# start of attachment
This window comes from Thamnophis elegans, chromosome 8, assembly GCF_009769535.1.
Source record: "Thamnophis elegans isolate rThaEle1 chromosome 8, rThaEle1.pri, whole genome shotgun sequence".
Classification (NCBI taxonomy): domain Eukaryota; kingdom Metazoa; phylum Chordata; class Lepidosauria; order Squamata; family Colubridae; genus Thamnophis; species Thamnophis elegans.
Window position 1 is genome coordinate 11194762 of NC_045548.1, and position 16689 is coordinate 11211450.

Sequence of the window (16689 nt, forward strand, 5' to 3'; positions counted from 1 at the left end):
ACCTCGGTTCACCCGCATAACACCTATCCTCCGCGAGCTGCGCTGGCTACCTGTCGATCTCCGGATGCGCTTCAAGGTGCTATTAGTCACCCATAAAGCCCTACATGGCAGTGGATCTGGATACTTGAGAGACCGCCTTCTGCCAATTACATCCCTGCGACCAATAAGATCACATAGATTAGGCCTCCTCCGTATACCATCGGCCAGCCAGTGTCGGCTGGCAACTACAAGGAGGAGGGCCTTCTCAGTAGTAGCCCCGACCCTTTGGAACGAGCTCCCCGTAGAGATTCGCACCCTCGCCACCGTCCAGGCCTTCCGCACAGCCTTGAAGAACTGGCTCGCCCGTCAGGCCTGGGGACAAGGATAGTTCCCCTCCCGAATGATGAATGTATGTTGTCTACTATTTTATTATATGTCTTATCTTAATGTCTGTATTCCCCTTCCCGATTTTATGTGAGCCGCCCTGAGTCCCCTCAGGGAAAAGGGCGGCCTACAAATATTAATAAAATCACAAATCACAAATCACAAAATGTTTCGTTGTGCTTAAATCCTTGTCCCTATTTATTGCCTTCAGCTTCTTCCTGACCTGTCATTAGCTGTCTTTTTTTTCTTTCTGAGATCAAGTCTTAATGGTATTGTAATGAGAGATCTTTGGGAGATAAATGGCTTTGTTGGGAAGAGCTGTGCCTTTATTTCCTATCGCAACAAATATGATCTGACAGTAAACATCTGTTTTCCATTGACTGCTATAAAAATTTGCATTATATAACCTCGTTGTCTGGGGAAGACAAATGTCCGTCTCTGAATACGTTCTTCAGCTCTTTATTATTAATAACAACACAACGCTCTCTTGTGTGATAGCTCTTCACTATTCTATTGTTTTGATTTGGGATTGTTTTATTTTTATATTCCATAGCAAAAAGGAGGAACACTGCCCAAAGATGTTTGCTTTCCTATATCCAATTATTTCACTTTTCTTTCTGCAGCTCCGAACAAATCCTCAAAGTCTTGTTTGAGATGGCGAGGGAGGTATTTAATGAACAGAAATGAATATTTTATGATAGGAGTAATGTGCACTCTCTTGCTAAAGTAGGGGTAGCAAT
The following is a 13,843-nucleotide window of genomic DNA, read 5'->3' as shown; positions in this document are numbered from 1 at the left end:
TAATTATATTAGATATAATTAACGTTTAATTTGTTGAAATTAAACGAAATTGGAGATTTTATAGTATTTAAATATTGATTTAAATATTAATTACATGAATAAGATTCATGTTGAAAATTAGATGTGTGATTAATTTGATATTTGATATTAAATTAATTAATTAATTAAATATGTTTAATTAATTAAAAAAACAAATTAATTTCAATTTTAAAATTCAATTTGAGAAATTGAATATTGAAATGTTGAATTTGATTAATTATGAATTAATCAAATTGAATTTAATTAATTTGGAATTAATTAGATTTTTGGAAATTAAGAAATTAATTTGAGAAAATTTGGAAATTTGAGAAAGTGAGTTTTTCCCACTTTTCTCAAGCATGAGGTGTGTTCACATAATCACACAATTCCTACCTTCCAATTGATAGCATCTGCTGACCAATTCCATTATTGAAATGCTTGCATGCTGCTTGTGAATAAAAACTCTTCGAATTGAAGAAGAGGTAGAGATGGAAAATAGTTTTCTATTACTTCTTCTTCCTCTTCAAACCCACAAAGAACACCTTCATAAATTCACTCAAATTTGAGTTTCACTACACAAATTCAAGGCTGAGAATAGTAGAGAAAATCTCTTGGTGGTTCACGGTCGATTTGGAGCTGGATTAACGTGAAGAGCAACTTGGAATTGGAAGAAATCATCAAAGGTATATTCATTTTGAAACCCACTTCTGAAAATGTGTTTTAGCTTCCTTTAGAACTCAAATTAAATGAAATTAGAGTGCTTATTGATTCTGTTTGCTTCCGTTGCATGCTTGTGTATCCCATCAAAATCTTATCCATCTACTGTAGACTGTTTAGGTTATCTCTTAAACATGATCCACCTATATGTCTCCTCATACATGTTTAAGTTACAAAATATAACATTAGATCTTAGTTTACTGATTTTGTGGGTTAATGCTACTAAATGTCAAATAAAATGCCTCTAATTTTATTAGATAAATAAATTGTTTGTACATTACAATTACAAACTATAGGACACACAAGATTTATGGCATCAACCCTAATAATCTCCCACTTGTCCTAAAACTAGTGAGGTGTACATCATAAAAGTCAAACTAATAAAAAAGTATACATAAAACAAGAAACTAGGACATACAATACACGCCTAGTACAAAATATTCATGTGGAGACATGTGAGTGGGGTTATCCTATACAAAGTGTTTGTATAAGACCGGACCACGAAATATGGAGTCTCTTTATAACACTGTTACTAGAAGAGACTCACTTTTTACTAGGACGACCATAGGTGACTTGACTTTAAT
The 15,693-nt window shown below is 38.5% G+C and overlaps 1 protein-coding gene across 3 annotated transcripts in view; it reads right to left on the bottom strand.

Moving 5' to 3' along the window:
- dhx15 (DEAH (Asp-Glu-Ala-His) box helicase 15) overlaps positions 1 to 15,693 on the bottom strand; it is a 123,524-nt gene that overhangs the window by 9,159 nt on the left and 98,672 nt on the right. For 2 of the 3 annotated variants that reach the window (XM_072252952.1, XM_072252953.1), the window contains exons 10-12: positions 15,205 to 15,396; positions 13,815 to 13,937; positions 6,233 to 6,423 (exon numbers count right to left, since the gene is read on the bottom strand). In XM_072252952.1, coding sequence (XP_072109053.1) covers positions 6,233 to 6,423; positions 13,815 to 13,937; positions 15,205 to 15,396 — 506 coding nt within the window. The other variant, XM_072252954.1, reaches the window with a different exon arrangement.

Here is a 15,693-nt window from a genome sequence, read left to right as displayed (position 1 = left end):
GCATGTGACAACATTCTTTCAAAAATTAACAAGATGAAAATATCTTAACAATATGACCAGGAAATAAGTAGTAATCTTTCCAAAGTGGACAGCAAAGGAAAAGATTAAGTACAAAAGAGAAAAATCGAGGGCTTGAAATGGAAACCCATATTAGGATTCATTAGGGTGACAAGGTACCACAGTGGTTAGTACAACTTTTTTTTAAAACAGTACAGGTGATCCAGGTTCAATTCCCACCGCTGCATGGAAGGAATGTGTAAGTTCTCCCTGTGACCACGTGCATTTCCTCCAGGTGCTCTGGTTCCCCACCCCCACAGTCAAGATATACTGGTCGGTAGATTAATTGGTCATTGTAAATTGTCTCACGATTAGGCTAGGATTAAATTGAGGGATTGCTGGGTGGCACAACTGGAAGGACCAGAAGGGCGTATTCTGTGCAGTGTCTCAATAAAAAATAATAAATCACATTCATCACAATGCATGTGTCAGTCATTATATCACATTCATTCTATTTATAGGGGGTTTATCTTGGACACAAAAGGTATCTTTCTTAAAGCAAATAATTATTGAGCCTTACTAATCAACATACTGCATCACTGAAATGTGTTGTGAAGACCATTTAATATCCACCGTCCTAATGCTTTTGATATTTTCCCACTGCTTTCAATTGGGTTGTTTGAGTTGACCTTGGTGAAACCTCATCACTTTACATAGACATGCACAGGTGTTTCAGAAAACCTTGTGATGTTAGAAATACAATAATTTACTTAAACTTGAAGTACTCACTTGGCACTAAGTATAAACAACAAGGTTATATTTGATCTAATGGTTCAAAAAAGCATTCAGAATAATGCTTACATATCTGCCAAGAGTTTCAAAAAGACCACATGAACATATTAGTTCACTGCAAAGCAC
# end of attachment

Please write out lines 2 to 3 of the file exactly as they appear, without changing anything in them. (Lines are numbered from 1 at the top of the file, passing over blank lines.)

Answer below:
Source record: "Thamnophis elegans isolate rThaEle1 chromosome 8, rThaEle1.pri, whole genome shotgun sequence".
Classification (NCBI taxonomy): domain Eukaryota; kingdom Metazoa; phylum Chordata; class Lepidosauria; order Squamata; family Colubridae; genus Thamnophis; species Thamnophis elegans.